“I ALMOST SHOT YOU, YOU STUPID FUCK!”
I suddenly feel rather stupid myself for letting all this happen. My dad is sitting all alone in a dark alley, far from the safety of his home, worried to death as his only son starts running like a mad man after some gun toting kid in the rain. Colton asks where my dad is; Johnson asks as well; and I assure them that he is with the car. A voice calls out:
“Someone find Eleven’s car. His ride along is still in it.”
I am standing now and the kid is cuffed. There are units calling on the radio, searching for my patrol car…and in it…my dad.
“I got it. I know where the car is.” I say, only a little spent from all of the drama.
I grab the gun from the weeds and head back toward the car. It is at this point that I finally get a good look at the gun. It is a silver handgun, longer and lighter than my Glock, and it looks almost…plastic. It isn’t. But it also isn’t a real gun either. It is a BB gun. A Grossman Airgun to be exact, and it contains a CO2 cartridge in the grip end. I stop dead in my tracks and stand completely still as the rain falls around and on me and the realization sinks in: this kid almost lost his life over a toy gun. And he knew it all along. Why hadn’t he just chucked the gun when he saw me turn the car in his direction? Juveniles. Jesus.
I head back to the car, and as I fall back into the driver’s seat, dripping wet and emotionally spent, I drop the gun onto my clipboard that rests between the two front seats.
“There.” I state, matter-of-factly. Dad just stares at it.
“So that’s the gun, huh?” He seems impressed.
“I’m sorry…” I start, but he cuts in. I am trying to apologize for a lot of things: for scaring the hell out of him when I ran off, for making him worry, and for yelling at him to stay put. I feel really bad for yelling at him to stay in the car, but that would have to wait.
“Don’t be. I could hear you on the radio, and I knew you were okay. I could hear the other cars coming…” He seems unable to say much more, and I wonder if it is due to pride or fear. Probably a little of both.
Carson calls out for me on the radio and I advise him over the car’s P.A. that I am right around the corner from him. He approaches the driver’s side window as I back out of the alley, and I roll it down a bit. He looks in with a smile a smacks my left arm affectionately.
All I can say, with a sigh of relief, is: “Fuck.” I am sure dad is irked by the comment…but I honestly don’t care at the moment.
To the best of my recollection, my father has never, in the almost twenty-nine years (at this point) that I have been alive, ever told me face to face that he was proud of me. Oh, sure, he has given me birthday cards and Christmas cards that say how proud he is, but never face-to-face, never man-to-man. Now, don’t misunderstand what I am saying. I am not accusing my dad of not loving me enough or anything like that, but wanting to hear him tell me that he was proud of me has been a driving factor in my life for a long time. It’s just that my dad is what some people call the “Strong Silent Type.” He rarely shares his emotions, at least with me. So when he corners me in the hallway back at the district, and he manages to choke out these words…I am stunned to say the least:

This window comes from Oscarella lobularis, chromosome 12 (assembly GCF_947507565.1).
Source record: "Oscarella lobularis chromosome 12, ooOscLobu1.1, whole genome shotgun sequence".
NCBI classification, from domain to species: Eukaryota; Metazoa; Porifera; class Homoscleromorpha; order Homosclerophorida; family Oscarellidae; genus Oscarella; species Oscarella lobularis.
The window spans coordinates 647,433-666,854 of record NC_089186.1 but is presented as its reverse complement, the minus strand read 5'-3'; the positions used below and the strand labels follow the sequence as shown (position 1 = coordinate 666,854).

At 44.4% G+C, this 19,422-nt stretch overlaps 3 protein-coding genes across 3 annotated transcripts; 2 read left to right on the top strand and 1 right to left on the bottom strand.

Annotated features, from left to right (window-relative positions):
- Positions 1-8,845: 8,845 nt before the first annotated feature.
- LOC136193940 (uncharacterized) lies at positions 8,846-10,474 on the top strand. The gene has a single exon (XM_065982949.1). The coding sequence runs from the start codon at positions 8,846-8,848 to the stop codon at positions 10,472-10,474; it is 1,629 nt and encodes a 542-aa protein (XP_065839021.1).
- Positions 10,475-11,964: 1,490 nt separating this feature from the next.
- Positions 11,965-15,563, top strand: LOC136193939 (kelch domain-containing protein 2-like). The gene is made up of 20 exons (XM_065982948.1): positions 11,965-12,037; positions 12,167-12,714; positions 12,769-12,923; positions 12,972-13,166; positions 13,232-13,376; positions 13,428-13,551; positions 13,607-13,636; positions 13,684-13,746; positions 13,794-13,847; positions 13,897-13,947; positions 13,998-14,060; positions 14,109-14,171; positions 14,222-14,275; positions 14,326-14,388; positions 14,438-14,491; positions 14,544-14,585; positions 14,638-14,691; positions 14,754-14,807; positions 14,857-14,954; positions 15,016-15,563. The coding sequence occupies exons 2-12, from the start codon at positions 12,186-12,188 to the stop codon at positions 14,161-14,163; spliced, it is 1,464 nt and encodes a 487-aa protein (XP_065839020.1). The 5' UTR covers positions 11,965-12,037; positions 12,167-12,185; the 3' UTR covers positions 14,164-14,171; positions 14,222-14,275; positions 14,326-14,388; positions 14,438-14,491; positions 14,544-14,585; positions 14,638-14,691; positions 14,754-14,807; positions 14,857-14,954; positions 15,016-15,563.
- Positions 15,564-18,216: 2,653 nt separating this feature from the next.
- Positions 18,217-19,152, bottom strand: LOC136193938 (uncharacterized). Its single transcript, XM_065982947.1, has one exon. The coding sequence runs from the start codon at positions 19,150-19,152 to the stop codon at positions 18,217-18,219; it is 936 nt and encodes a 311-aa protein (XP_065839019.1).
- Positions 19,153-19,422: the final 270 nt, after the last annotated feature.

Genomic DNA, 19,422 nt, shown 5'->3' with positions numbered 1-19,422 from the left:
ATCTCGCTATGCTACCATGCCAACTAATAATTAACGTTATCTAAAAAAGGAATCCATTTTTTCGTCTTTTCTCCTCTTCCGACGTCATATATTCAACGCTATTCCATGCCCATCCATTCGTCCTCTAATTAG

“I am proud of y…”
I think he had to stop before he broke. Not to mention the fact that several officers had just started down the hallway toward us. But he was smiling when he said it.
The next day, I call to see how dad liked his ride along experience. I again apologize for yelling at him, and try to explain my reasoning for it. He jokes again, as he had the night before, that he “doesn’t even talk to his dog that way…” and that makes me feel even worse.
But this time when he says it, I really know he means it. He doesn’t even stop himself:
“I’m proud of you.”
He even says it once more during our conversation. I find out later that he stayed up until almost two–thirty in the morning talking about his fantastic ride along. Now that is pride.
The downside to this entire event was that I had to let the kid go free. The problem was that when we returned to the location where we had been flagged down, our victim had vanished. He was probably a junkie out to score his next fix, and the idea of sticking around with all those cop cars screaming through the streets had most likely made him nervous. So he was gone and the kid had to go free. This after two hours in the district checking his background and criminal history. Apparently, the kid had three prior arrests; two for assault with a deadly weapon and one for armed robbery; and he was only fifteen. Unfortunately, in the city of Baltimore, it is not illegal to carry a BB gun; it is only illegal to use one in the commission of a crime. And as you might have already deduced…no victim equals no crime. The deeper issue here is that the kid almost died for nothing at all. He hadn’t even gotten any money from his victim.
But at least my father expressed his pride to me. And that I will NEVER forget.
Plus, I got two hours of overtime out of it…which is, of course, the more important of the two.